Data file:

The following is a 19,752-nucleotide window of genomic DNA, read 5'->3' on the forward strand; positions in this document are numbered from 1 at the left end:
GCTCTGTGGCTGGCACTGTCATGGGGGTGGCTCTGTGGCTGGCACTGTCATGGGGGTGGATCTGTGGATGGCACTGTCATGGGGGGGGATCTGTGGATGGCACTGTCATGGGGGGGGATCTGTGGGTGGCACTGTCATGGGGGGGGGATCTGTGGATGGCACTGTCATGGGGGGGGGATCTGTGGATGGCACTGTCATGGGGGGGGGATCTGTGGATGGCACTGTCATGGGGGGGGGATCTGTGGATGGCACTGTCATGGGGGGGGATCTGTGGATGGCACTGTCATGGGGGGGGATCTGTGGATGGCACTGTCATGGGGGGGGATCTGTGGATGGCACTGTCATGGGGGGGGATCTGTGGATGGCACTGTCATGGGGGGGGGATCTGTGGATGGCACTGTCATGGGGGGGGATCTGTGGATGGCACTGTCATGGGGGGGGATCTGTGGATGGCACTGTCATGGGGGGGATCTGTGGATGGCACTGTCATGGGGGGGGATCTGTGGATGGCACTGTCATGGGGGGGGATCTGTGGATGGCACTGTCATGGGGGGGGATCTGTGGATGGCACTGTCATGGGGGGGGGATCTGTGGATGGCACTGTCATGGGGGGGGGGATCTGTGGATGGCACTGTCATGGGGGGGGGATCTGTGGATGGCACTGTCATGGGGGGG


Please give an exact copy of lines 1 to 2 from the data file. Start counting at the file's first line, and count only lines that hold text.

The following is a 19,752-nucleotide window of genomic DNA, read 5'->3' on the forward strand; positions in this document are numbered from 1 at the left end:
GCTCTGTGGCTGGCACTGTCATGGGGGTGGCTCTGTGGCTGGCACTGTCATGGGGGTGGATCTGTGGATGGCACTGTCATGGGGGGGGATCTGTGGATGGCACTGTCATGGGGGGGGATCTGTGGGTGGCACTGTCATGGGGGGGGGATCTGTGGATGGCACTGTCATGGGGGGGGGATCTGTGGATGGCACTGTCATGGGGGGGGGATCTGTGGATGGCACTGTCATGGGGGGGGGATCTGTGGATGGCACTGTCATGGGGGGGGATCTGTGGATGGCACTGTCATGGGGGGGGATCTGTGGATGGCACTGTCATGGGGGGGGATCTGTGGATGGCACTGTCATGGGGGGGGATCTGTGGATGGCACTGTCATGGGGGGGGGATCTGTGGATGGCACTGTCATGGGGGGGGATCTGTGGATGGCACTGTCATGGGGGGGGATCTGTGGATGGCACTGTCATGGGGGGGATCTGTGGATGGCACTGTCATGGGGGGGGATCTGTGGATGGCACTGTCATGGGGGGGGATCTGTGGATGGCACTGTCATGGGGGGGGATCTGTGGATGGCACTGTCATGGGGGGGGGATCTGTGGATGGCACTGTCATGGGGGGGGGGATCTGTGGATGGCACTGTCATGGGGGGGGGATCTGTGGATGGCACTGTCATGGGGGGG